Ali v The Bradford Metropolitan District Council

JurisdictionEngland & Wales
CourtCourt of Appeal (Civil Division)
JudgeLord Justice Toulson,Lord Justice Wilson,Lord Justice Longmore
Judgment Date17 Nov 2010
Neutral Citation[2010] EWCA Civ 1282
Docket NumberCase No: B3/2010/0143

[2010] EWCA Civ 1282

COURT OF APPEAL (CIVIL DIVISION)

ON APPEAL FROM BRADFORD COUNTY COURT

HHJ Shaun Spencer QC

Before: Lord Justice Longmore

Lord Justice Wilson

and

Lord Justice Toulson

Case No: B3/2010/0143

8BD03622

Between
Kim Ali
Appellant
and
The City of Bradford Metropolitan District Council
Respondent

Mr David Wilby QC and Mr Ian Pennock (instructed by Eatons Solicitors) for the Appellant

Mr David Eccles (instructed by Berrymans Lace Mawer) for the Respondent

Hearing dates: 20 July 2010

Lord Justice Toulson

Lord Justice Toulson:

Introduction

1

The question on this appeal is whether a highway authority may be liable, by way of an action for breach of statutory duty under s 130 of the Highways Act 1980 and/or nuisance, for an accident suffered by a member of the public on a public footpath as a result of slipping on an accumulation of mud and debris.

2

The claim was brought by Mrs Ali against the defendant highway authority in the Bradford County Court. There has been no trial of the facts because Deputy District Judge Lobb held on a preliminary hearing that the claimant's pleadings disclosed no cause of action, and her judgment was upheld by Judge Spencer QC.

3

The footpath in question runs between Dick Lane and New Street in Laisterdyke, Bradford. It is accepted that it comes within the definition of a highway maintainable at public expense under s 36 of the Act.

4

The footpath is narrow. At the entrance from Dick Lane there are several stone steps. Photographs taken for the litigation show the steps covered with a considerable amount of mud, overgrown vegetation and all sorts of rubbish. The facts assumed for present purposes are that on 19 September 2006 Mrs Ali was walking with a friend. They came to the footpath and she started to go down the steps. When she reached the third or fourth step, she decided that they were too dangerous. As she turned to tell her friend not to follow, she slipped and fell. It is her case that the condition of the footpath had been long neglected by the highway authority.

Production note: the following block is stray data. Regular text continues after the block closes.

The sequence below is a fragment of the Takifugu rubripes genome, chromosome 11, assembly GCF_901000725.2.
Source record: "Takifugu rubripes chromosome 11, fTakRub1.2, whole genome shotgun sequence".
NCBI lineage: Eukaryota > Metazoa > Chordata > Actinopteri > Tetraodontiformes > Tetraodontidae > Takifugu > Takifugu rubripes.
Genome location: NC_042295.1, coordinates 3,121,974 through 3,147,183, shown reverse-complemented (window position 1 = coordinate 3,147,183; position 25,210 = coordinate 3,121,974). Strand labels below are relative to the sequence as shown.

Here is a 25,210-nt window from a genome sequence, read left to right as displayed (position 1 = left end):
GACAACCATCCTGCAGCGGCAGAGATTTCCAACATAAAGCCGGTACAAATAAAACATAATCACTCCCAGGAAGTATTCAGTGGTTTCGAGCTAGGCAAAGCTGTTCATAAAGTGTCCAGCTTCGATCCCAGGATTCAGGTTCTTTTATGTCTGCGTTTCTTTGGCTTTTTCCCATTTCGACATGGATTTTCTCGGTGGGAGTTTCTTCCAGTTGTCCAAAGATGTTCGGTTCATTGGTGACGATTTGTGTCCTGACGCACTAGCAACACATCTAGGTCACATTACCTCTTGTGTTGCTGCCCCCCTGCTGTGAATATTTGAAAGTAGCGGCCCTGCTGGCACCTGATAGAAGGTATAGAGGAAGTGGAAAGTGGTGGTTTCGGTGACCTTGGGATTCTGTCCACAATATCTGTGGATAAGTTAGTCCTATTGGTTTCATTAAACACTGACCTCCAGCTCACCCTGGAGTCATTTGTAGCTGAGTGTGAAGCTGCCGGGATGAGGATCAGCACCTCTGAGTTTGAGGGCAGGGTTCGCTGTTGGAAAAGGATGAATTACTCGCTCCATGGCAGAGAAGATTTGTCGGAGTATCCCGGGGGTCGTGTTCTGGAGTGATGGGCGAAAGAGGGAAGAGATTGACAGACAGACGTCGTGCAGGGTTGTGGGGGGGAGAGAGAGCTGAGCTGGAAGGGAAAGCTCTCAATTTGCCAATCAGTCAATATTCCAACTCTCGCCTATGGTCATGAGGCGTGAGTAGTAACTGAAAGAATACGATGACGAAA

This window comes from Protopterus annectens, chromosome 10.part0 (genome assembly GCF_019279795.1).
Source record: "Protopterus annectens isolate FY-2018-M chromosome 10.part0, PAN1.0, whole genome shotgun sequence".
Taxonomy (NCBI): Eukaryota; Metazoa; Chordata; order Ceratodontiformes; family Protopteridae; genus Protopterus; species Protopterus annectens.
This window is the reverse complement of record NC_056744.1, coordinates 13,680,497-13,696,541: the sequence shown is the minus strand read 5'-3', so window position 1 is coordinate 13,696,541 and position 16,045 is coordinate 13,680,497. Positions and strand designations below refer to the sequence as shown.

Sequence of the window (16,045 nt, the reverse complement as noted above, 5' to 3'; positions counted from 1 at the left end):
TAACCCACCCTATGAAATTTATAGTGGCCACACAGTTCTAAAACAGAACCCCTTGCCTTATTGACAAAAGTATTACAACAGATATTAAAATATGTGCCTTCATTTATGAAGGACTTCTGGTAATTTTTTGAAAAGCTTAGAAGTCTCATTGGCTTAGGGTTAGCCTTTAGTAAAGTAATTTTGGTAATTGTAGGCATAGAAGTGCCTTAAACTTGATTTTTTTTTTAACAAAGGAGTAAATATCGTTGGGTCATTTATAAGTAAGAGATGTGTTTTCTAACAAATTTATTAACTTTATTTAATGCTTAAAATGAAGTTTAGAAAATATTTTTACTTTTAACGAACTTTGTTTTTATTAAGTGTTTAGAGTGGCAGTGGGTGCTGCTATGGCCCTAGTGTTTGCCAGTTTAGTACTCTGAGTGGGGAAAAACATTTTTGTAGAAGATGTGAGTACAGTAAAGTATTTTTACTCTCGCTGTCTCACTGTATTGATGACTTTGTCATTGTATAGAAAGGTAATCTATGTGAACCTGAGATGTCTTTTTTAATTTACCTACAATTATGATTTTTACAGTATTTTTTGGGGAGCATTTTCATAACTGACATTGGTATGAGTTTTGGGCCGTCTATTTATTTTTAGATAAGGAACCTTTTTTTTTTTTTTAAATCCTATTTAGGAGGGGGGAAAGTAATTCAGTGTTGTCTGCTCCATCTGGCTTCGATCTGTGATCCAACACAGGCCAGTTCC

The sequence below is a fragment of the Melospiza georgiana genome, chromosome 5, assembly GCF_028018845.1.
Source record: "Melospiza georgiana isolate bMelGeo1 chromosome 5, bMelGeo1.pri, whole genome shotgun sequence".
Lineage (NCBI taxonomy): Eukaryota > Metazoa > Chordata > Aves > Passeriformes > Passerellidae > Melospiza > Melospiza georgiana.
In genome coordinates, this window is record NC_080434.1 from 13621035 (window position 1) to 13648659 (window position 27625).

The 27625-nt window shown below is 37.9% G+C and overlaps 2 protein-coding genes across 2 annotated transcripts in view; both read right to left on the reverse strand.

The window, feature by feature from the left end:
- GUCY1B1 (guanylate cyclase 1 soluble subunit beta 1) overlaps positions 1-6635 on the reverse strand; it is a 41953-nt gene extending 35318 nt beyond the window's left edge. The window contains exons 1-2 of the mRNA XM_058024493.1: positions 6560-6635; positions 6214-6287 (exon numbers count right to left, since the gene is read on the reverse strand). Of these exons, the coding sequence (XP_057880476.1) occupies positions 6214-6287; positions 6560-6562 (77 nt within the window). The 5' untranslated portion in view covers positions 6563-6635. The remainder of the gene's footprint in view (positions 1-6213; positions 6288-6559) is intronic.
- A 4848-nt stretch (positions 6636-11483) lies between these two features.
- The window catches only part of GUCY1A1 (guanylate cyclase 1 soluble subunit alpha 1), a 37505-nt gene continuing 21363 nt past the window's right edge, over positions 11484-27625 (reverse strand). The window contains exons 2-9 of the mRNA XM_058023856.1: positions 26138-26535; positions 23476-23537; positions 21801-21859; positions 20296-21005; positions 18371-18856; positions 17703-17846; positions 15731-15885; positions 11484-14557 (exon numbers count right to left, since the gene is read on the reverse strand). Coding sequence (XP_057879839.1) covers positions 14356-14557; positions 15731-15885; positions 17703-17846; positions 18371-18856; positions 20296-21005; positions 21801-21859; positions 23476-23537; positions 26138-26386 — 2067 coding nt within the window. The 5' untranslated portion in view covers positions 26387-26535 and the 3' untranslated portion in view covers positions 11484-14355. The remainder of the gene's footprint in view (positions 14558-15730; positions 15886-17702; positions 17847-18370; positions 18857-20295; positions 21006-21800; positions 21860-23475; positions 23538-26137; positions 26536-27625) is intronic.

5

Mrs Ali's heads of claim initially included breach of duty under sections 41 and 150 of the Highways Act, breach of duty under the Occupiers Liability Act 1957 and negligence; but by the time of the hearing before the deputy district judge her heads of claim were limited to breach of duty under s 130 of the Highways Act and nuisance.

Highways Act 1980

6

The Highways Act 1980 is a consolidation Act. Like its immediate predecessor, the Highways Act 1959, the 1980 Act is “not a code which sprang fully formed from the legislative head but was built upon centuries of highway law” (Lord Hoffmann in Goodes v East Sussex County Council [2000] 1 WLR 1356, 1360). Its provisions have to be read in the context of the common law and statutory background.

7

Part IV of the Act (comprising ss 36 to 61) is headed “Maintenance of Highways”.

8

Section 41(1) imposes a general duty on a body which is the highway authority for a highway maintainable at public expense to maintain it. Section 41 (1A) provides:

“In particular, a highway authority are under a duty to ensure, so far as is reasonably practicable, that safe passage along a highway is not endangered by snow or ice.”

I will come back to the circumstances in which that subsection was enacted.

9